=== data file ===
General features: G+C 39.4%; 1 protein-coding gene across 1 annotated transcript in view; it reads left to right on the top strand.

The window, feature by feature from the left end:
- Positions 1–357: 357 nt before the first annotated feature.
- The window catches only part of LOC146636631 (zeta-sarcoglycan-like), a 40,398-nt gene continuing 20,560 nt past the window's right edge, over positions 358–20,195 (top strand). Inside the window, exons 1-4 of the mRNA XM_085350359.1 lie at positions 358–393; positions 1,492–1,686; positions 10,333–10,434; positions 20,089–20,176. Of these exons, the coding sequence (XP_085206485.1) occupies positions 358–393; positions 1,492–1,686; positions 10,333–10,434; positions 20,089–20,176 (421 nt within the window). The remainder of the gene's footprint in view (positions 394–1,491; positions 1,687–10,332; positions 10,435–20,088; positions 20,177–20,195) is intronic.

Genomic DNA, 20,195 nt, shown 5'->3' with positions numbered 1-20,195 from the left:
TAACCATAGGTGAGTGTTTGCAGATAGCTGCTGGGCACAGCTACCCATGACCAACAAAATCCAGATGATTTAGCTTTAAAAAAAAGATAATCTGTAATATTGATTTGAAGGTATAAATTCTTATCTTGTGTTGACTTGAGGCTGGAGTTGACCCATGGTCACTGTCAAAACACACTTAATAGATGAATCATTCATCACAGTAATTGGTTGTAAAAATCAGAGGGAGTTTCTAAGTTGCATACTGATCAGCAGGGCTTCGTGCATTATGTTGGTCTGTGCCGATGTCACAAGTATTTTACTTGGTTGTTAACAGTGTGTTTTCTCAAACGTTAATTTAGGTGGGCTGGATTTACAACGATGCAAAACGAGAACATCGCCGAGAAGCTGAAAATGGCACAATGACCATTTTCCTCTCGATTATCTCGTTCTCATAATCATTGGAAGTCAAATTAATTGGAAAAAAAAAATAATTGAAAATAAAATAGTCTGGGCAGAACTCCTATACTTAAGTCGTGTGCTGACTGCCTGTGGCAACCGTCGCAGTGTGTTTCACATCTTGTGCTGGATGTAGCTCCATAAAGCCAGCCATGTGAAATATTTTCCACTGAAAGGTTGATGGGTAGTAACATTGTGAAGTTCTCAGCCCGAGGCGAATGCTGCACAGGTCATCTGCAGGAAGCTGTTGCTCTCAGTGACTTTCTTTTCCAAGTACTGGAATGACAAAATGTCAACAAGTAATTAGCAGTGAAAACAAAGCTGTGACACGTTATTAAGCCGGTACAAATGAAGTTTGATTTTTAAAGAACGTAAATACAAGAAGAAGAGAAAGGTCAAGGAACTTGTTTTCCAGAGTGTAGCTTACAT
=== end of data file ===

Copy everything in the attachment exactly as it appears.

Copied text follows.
General features: G+C 39.4%; 1 protein-coding gene across 1 annotated transcript in view; it reads left to right on the top strand.

The window, feature by feature from the left end:
- Positions 1–357: 357 nt before the first annotated feature.
- The window catches only part of LOC146636631 (zeta-sarcoglycan-like), a 40,398-nt gene continuing 20,560 nt past the window's right edge, over positions 358–20,195 (top strand). Inside the window, exons 1-4 of the mRNA XM_085350359.1 lie at positions 358–393; positions 1,492–1,686; positions 10,333–10,434; positions 20,089–20,176. Of these exons, the coding sequence (XP_085206485.1) occupies positions 358–393; positions 1,492–1,686; positions 10,333–10,434; positions 20,089–20,176 (421 nt within the window). The remainder of the gene's footprint in view (positions 394–1,491; positions 1,687–10,332; positions 10,435–20,088; positions 20,177–20,195) is intronic.

Genomic DNA, 20,195 nt, shown 5'->3' with positions numbered 1-20,195 from the left:
TAACCATAGGTGAGTGTTTGCAGATAGCTGCTGGGCACAGCTACCCATGACCAACAAAATCCAGATGATTTAGCTTTAAAAAAAAGATAATCTGTAATATTGATTTGAAGGTATAAATTCTTATCTTGTGTTGACTTGAGGCTGGAGTTGACCCATGGTCACTGTCAAAACACACTTAATAGATGAATCATTCATCACAGTAATTGGTTGTAAAAATCAGAGGGAGTTTCTAAGTTGCATACTGATCAGCAGGGCTTCGTGCATTATGTTGGTCTGTGCCGATGTCACAAGTATTTTACTTGGTTGTTAACAGTGTGTTTTCTCAAACGTTAATTTAGGTGGGCTGGATTTACAACGATGCAAAACGAGAACATCGCCGAGAAGCTGAAAATGGCACAATGACCATTTTCCTCTCGATTATCTCGTTCTCATAATCATTGGAAGTCAAATTAATTGGAAAAAAAAAATAATTGAAAATAAAATAGTCTGGGCAGAACTCCTATACTTAAGTCGTGTGCTGACTGCCTGTGGCAACCGTCGCAGTGTGTTTCACATCTTGTGCTGGATGTAGCTCCATAAAGCCAGCCATGTGAAATATTTTCCACTGAAAGGTTGATGGGTAGTAACATTGTGAAGTTCTCAGCCCGAGGCGAATGCTGCACAGGTCATCTGCAGGAAGCTGTTGCTCTCAGTGACTTTCTTTTCCAAGTACTGGAATGACAAAATGTCAACAAGTAATTAGCAGTGAAAACAAAGCTGTGACACGTTATTAAGCCGGTACAAATGAAGTTTGATTTTTAAAGAACGTAAATACAAGAAGAAGAGAAAGGTCAAGGAACTTGTTTTCCAGAGTGTAGCTTACAT